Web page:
Arne Artaxerxes

Author: 
Stanley Sadie

Arne Artaxerxes

  • Artaxerxes

A warm welcome to the first recording of this opera, a work of great historical importance and musically fascinating. Thomas Arne, the leading English composer of his time for the theatre, wanted to write serious as well as comic English operas, and decided that Italian opera seria should serve, on the literary side, as his model; he chose the most famous of all the Metastasio librettos, Artaserse, as the basis for his first (and last) attempt at the genre. It is generally supposed that the translation was his own work. He performed the opera at Covent Garden in 1762 with considerable success and it remained a favourite for many years. He never followed up that success, and nor, regrettably, did anyone else. But perhaps there were reasons for that. Metastasio, when translated into English, provides a libretto in rather elaborate, flowery language which is not really very well suited to the kind of music that English composers traditionally wrote for the theatre – and it would have worked even less well had Arne tried a more Italianate style. Arne did not employ the Italian da capo aria but kept, for the most part, to the simpler and more direct forms, even strophic ones, used in the English theatre. English vocal music of this period has quite a distinctive manner, tuneful, rather short-breathed, often with a faintly ‘folky’ flavour. It does not naturally reflect the exalted emotional manner of an opera seria text. This statement possibly has wider implications about the English temperament as well as the English language; but as far as Artaxerxes is concerned the result is a curious hybrid.
Nevertheless, the music is enormously enjoyable, full of good melodies, richly orchestrated, never (unlike Italian operas of the time) long-winded. Several of its numbers became popular favourites in Arne’s time, and for long after – many readers will know the splendid and very brilliant final air, “The soldier tir’d of war’s alarms”, which Dame Joan Sutherland has recorded (Decca, 12/60 – nla). The story of Artaxerxes is a typical Metastasian one, with ‘treasonous designs’ and misunderstandings, and plenty of opportunity for the expression of strong and varied emotion. Much of the best and most deeply felt music goes to Arbaces, originally a castrato role written for the famous Tenducci, at mezzo-soprano pitch: here it is very finely and expressively sung by Patricia Spence. She begins with a big D major air demanding considerable agility and continues with a richly accompanied piece, very original in line: then in Act 2 she has a fine two-tempo air and an eloquent farewell piece as Arbaces is taken off in chains (suspected of regicide); and lastly there is the admired “Water parted from the sea”, a minuet air, very English in style. Spence uses more vibrato than anyone else in the cast but her warmth of tone and expressive power are ample justification. Mandane, Arbaces’s beloved, composed for Arne’s mistress Charlotte Brent, is another rewarding part and is finely sung here by Catherine Bott, bright in tone and true in pitch and scrupulous in her verbal articulation, who can encompass both the charming English ditties and the more Italianate virtuoso pieces – the semiquavers in “The soldier tir’d” are dispatched with real brilliance and precision. The opera begins with a duet for these two that hints at (and indeed could have influenced) Mozart’s “Ruhe sanft” in Zaide.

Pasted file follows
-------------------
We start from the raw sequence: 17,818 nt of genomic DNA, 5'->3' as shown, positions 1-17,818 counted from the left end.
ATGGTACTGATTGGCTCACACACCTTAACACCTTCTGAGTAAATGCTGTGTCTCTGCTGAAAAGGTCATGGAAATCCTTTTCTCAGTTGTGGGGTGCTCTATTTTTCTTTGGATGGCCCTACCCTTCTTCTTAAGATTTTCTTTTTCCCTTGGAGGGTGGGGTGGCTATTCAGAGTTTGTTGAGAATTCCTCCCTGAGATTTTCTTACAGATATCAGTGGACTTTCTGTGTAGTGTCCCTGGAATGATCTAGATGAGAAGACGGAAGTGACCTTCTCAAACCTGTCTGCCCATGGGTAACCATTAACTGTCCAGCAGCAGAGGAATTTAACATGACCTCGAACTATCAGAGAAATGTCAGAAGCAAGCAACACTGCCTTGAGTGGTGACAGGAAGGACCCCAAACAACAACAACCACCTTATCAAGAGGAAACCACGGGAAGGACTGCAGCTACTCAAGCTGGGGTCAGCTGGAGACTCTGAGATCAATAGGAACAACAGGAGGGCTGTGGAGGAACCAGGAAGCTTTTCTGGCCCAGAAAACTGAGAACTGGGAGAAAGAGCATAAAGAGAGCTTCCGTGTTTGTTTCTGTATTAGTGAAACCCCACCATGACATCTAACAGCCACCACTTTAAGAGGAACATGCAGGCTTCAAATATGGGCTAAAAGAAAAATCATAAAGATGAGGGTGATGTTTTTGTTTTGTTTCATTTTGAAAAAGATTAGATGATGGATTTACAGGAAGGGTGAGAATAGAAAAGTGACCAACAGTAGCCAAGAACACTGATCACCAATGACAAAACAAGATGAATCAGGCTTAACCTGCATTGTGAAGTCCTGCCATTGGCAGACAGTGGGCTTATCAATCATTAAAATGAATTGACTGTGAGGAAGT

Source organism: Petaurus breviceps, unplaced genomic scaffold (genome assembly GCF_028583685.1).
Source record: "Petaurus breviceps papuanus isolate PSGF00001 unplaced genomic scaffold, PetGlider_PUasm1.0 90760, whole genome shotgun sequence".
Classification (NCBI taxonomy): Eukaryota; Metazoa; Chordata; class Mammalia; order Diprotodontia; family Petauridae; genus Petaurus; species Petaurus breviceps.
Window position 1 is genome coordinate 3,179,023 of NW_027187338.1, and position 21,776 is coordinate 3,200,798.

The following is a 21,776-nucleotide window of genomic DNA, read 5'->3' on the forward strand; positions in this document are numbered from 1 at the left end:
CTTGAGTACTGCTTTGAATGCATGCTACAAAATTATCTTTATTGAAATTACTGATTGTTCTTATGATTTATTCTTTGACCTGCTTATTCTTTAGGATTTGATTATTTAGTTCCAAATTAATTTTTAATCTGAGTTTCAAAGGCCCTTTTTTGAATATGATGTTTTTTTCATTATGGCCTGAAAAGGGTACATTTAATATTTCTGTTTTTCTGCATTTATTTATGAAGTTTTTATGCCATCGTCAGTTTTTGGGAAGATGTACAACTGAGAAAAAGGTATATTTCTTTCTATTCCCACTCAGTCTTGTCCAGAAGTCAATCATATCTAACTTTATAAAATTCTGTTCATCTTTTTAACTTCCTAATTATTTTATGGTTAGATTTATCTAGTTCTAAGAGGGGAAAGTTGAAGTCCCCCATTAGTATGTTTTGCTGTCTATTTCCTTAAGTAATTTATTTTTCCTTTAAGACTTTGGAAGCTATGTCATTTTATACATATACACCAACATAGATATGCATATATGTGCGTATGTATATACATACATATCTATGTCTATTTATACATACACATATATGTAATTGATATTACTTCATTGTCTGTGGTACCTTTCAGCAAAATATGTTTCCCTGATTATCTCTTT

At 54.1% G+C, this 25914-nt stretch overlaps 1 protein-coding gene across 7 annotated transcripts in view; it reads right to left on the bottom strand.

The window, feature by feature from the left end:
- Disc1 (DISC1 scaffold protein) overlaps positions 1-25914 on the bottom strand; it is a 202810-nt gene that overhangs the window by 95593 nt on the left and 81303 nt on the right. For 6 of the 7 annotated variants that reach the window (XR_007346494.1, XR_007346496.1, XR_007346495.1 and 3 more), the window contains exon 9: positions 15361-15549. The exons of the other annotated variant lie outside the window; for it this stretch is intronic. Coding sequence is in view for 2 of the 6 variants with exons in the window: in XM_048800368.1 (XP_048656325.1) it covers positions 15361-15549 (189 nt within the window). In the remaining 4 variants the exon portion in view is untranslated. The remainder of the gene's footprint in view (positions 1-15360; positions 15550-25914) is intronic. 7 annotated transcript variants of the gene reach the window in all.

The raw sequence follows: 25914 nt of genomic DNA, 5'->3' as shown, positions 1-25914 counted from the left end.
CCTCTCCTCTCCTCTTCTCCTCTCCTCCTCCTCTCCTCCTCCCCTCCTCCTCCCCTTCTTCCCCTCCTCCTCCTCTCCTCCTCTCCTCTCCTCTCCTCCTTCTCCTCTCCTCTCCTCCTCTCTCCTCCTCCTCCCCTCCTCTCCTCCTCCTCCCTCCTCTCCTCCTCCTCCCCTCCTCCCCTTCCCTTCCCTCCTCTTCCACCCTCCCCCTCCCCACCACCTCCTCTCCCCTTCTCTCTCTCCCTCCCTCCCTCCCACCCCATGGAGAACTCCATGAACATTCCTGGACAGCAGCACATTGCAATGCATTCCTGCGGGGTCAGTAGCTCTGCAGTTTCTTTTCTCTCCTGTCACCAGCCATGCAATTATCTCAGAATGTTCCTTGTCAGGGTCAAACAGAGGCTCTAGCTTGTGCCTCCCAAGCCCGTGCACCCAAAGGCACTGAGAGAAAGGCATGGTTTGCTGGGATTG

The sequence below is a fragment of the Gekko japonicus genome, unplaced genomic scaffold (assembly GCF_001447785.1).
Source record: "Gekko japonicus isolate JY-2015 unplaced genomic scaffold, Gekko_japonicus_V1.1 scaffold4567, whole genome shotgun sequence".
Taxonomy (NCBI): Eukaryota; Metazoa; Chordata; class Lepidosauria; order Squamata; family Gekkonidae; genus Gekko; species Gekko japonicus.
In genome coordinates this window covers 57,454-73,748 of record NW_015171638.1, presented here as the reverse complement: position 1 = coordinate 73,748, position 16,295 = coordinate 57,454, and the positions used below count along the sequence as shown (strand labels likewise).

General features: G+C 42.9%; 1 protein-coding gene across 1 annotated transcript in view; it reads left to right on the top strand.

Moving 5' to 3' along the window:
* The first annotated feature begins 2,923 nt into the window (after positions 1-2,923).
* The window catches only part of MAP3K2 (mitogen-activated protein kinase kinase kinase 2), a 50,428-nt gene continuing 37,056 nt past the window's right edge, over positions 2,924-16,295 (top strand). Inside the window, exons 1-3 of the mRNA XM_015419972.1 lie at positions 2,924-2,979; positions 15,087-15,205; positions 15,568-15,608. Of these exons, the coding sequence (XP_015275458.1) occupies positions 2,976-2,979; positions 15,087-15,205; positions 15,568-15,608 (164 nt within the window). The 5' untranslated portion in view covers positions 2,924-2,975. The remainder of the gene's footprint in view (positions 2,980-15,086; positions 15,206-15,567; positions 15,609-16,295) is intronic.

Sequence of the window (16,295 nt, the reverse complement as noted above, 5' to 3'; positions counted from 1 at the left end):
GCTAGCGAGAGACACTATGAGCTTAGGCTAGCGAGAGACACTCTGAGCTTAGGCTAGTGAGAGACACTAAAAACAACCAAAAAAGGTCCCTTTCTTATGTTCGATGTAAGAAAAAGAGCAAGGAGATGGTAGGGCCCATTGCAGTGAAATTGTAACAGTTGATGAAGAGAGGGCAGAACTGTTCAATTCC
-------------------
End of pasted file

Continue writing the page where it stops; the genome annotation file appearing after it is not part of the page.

Philippa Hyde sings very gracefully and charmingly in the role of Semira but does not always bring sufficient clarity to the words. As the conspiring Artabanes, Ian Partridge sings as clearly and intelligently as always. The role of Artaxerxes, the king, is taken by Christopher Robson, an excellent stylist, though this castrato part is bound to be testing for a countertenor and he is often covered by the orchestra. The smaller part of Rimenes, an insinuating traitor, is neatly sung and characterized by Richard Edgar-Wilson.
Arne’s orchestral style here is very rich, with much prominent wind writing; sometimes, as I have indicated, the singers – given less prominence by the engineers than one might expect – do not ride the full textures very comfortably. Roy Goodman’s accompaniments are not generally very subtle or carefully shaded. The original score does not survive complete, a victim (like so many) of the frequent theatre fires of the time; Peter Holman has done a predictably unobtrusive and stylish job of reconstructing some of the lost recitatives for this recording. This is certainly a set that I can recommend warmly to anyone curious about this byway of eighteenth-century opera, and to anyone who is drawn to Arne’s very individual and appealing melodic style.'

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